CRP109 - Clinical Research Data Management

Outline info
Last revision date 2018-07-20 11:47:15.257
Last review date 2018-07-20 11:47:29.002

Subject Title
Clinical Research Data Management

Subject Description
This course provides an overview of the fundamentals of clinical research data management.

Credit Status

One credit toward the Clinical Research Graduate Certificate Program

Learning Outcomes
Upon successful completion of this subject the student will be able to:

  1. Describe the purpose of data management
  2. Review the responsibilities of Sponsors, Investigators, and research personnel in the context of data management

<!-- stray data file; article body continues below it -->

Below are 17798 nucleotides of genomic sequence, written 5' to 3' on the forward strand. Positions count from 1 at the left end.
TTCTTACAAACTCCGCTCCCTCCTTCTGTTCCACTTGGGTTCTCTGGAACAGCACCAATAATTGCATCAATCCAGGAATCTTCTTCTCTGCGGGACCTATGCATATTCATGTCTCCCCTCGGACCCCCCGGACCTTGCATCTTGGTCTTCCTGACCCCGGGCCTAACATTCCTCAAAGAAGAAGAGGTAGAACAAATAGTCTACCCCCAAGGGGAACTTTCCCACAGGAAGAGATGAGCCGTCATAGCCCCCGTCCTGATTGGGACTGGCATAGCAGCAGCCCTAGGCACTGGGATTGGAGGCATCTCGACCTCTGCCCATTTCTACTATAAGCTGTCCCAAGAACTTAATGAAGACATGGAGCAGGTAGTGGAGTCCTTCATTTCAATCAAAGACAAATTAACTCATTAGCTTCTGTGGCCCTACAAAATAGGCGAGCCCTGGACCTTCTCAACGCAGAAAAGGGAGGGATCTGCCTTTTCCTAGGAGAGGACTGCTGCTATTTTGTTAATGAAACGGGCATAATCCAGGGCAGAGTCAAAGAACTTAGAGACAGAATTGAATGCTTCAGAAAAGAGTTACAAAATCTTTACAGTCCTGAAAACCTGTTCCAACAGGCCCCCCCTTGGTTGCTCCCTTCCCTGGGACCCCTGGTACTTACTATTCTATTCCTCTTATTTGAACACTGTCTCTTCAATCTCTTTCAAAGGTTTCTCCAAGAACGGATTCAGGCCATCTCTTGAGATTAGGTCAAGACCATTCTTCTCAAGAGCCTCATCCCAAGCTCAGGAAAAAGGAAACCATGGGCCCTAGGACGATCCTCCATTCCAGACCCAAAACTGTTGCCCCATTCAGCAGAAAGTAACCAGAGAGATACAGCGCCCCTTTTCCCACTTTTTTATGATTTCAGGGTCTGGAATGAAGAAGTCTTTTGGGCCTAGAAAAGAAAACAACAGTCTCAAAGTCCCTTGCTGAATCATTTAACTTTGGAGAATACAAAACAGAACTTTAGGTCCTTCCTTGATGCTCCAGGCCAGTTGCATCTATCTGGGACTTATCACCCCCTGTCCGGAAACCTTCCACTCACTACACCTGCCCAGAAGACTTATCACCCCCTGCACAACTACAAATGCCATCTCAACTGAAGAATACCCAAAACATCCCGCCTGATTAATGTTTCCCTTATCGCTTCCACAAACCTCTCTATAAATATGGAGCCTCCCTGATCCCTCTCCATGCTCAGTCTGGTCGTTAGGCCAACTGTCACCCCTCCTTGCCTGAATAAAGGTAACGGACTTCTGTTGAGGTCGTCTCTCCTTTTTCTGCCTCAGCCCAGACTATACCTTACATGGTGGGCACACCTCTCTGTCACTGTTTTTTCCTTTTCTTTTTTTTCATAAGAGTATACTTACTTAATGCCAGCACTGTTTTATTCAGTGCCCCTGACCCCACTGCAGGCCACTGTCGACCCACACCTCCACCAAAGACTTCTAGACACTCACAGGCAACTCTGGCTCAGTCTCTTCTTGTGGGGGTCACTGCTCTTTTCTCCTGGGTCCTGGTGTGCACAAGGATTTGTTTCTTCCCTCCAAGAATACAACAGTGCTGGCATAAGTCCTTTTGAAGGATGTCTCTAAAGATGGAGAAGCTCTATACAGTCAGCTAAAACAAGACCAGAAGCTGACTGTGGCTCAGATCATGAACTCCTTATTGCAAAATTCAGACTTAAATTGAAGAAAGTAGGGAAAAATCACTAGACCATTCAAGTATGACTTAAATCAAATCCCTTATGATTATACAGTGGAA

3. Describe some practical applications of data management systems
  4. Understand and perform basic statistical analysis

Cheating and Plagiarism
Each student should be aware of the College's policy regarding Cheating and Plagiarism. Seneca's Academic Policy will be strictly enforced.

To support academic honesty at Seneca College, all work submitted by students may be reviewed for authenticity and originality, utilizing software tools and third party services. Please visit the Academic Honesty site on for further information regarding cheating and plagiarism policies and procedures.

All students and employees have the right to study and work in an environment that is free from discrimination and/or harassment. Language or activities that defeat this objective violate the College Policy on Discrimination/Harassment and shall not be tolerated. Information and assistance are available from the Student Conduct Office at